Today is World Food Day, a day of action against hunger. In La Limonada, children and families face the threat of insufficient nutrition needed to grow, develop, and thrive both physically and mentally. According to the USAID, “Guatemala ranks sixth for chronic malnutrition in the world and has the highest rate of stunting in the western hemisphere.”
We know that healthy and consistent meals enable children to grow and think clearly, with strengthened immune systems. Sadly, this is not the reality for many of the children in La Limonada.
A piece of candy, a soda, or sweet bread quickly abates gnawing hunger and offers quick relief, especially when life is difficult and all parents can do is take one day at a time. Vegetables and fruit are close by and relatively affordable, but require intentionality as well as a belief that future health is worth the investment.
The children in our Academies receive a nutritious snack each day. Not only are they enjoying what might be their only hot meal of the day, they are learning to eat foods that fuel their little bodies as they grow. Addressing these immediate needs is a crucial way of preparing these boys and girls to thrive as the future leaders of their community.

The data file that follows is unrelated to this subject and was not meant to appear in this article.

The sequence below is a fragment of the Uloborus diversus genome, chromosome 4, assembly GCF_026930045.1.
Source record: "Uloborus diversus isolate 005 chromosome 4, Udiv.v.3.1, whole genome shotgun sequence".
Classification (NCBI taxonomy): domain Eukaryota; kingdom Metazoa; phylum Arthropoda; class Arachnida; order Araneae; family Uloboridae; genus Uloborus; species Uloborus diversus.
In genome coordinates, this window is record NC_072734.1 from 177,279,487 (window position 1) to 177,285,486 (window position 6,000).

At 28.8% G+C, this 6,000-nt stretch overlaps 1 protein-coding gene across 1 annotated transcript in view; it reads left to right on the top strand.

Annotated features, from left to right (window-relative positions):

A few facts from the World Food Program about hunger in the majority world:
- Poor nutrition causes nearly half (45%) of deaths in children under five—3.1 million children each year.
- The first 1,000 days of a child’s life, from pregnancy through age two, are critical. A proper diet in this period can protect children from the mental and physical stunting that can result from malnutrition.
- The vast majority of the world’s hungry people live in developing countries, where 13.5 percent of the population is undernourished.
- 66 million primary school-age children attend classes hungry across the developing world.
- One out of six children—roughly 100 million—in developing countries is underweight.